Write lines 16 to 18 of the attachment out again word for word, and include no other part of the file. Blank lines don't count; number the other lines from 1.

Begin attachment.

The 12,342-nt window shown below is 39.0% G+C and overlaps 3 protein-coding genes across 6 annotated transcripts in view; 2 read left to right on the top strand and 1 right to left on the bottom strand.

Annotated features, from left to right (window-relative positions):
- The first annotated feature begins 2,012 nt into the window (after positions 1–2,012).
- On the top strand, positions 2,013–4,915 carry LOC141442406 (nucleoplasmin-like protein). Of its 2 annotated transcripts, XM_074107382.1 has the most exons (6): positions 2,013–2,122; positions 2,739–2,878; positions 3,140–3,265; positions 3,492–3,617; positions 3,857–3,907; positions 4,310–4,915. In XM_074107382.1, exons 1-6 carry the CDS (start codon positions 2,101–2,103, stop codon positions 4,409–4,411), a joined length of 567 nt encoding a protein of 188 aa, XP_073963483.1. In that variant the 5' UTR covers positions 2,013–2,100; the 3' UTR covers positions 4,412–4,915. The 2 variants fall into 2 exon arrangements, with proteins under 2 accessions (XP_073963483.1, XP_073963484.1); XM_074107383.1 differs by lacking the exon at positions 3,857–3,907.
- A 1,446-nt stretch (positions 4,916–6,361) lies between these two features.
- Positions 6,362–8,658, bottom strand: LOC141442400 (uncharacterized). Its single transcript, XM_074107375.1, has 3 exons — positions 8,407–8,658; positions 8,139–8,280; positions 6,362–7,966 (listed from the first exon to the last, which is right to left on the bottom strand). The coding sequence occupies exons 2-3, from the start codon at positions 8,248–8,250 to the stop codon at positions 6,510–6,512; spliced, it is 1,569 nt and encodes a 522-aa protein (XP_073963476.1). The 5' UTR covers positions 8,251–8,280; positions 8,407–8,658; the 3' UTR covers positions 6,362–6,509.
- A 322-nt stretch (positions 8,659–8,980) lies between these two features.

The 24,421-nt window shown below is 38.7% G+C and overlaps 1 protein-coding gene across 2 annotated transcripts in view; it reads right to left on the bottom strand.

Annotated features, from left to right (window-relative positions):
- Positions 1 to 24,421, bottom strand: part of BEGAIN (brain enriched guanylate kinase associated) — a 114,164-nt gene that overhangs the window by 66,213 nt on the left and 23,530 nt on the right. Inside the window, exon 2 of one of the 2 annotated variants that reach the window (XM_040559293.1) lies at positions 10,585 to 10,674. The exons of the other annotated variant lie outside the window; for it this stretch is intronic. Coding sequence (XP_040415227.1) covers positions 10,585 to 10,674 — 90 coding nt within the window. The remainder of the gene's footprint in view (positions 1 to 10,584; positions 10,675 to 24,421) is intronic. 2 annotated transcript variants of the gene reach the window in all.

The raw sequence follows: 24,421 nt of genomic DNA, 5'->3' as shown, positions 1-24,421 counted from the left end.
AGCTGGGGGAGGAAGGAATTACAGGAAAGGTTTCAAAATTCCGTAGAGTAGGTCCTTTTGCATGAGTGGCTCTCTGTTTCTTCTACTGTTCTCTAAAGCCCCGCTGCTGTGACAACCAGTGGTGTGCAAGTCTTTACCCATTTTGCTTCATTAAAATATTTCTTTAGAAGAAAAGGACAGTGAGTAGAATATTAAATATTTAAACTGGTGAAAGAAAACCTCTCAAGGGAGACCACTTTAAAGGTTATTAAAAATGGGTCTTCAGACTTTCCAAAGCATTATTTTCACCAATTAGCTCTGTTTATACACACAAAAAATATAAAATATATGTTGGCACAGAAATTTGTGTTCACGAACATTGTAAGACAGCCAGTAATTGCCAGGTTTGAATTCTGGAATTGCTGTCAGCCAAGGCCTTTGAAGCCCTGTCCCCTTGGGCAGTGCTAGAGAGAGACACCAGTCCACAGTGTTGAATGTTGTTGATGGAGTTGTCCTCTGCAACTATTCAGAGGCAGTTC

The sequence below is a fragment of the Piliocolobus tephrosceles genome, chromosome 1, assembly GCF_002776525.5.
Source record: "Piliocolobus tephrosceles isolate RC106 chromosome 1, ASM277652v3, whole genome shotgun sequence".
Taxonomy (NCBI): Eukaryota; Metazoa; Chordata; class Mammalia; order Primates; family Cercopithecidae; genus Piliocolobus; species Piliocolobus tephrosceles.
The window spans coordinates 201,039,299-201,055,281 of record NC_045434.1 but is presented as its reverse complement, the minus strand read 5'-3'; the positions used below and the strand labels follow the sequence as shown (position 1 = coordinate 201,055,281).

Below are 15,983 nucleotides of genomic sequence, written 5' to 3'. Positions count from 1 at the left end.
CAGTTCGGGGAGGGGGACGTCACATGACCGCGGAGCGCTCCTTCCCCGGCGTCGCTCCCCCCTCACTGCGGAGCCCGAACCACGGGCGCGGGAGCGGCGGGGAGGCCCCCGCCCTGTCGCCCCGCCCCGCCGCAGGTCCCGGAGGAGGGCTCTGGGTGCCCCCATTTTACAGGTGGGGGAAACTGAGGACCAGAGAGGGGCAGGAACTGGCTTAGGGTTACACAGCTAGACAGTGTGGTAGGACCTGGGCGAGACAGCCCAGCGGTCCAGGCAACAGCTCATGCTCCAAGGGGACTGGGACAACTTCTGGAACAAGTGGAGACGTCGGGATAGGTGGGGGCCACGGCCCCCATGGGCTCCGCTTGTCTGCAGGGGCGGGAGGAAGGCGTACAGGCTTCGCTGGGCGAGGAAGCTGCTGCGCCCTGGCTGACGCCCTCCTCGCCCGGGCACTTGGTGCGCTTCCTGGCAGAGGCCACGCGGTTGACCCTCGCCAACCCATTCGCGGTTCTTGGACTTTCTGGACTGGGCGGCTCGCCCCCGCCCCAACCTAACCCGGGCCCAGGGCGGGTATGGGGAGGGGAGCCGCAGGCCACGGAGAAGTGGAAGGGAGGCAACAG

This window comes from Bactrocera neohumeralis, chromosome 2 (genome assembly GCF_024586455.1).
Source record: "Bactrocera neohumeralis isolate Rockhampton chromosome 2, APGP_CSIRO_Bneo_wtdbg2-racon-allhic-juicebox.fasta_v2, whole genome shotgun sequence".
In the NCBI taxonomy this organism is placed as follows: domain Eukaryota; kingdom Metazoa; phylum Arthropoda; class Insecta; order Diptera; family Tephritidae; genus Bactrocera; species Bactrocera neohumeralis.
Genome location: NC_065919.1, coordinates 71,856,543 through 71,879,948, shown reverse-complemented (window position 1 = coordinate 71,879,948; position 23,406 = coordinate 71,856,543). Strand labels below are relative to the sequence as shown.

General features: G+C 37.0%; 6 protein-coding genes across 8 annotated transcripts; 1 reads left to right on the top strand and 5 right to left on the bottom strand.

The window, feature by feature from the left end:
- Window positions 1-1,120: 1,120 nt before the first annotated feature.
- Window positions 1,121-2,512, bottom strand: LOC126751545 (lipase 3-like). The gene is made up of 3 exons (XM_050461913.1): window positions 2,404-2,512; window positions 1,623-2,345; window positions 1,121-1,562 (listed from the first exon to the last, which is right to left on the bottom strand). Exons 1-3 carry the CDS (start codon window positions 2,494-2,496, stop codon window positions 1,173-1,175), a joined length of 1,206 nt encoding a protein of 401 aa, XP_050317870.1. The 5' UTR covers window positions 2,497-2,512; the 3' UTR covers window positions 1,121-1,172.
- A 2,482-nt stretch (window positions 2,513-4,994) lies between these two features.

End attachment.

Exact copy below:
The window spans coordinates 201,039,299-201,055,281 of record NC_045434.1 but is presented as its reverse complement, the minus strand read 5'-3'; the positions used below and the strand labels follow the sequence as shown (position 1 = coordinate 201,055,281).

Below are 15,983 nucleotides of genomic sequence, written 5' to 3'. Positions count from 1 at the left end.
CAGTTCGGGGAGGGGGACGTCACATGACCGCGGAGCGCTCCTTCCCCGGCGTCGCTCCCCCCTCACTGCGGAGCCCGAACCACGGGCGCGGGAGCGGCGGGGAGGCCCCCGCCCTGTCGCCCCGCCCCGCCGCAGGTCCCGGAGGAGGGCTCTGGGTGCCCCCATTTTACAGGTGGGGGAAACTGAGGACCAGAGAGGGGCAGGAACTGGCTTAGGGTTACACAGCTAGACAGTGTGGTAGGACCTGGGCGAGACAGCCCAGCGGTCCAGGCAACAGCTCATGCTCCAAGGGGACTGGGACAACTTCTGGAACAAGTGGAGACGTCGGGATAGGTGGGGGCCACGGCCCCCATGGGCTCCGCTTGTCTGCAGGGGCGGGAGGAAGGCGTACAGGCTTCGCTGGGCGAGGAAGCTGCTGCGCCCTGGCTGACGCCCTCCTCGCCCGGGCACTTGGTGCGCTTCCTGGCAGAGGCCACGCGGTTGACCCTCGCCAACCCATTCGCGGTTCTTGGACTTTCTGGACTGGGCGGCTCGCCCCCGCCCCAACCTAACCCGGGCCCAGGGCGGGTATGGGGAGGGGAGCCGCAGGCCACGGAGAAGTGGAAGGGAGGCAACAG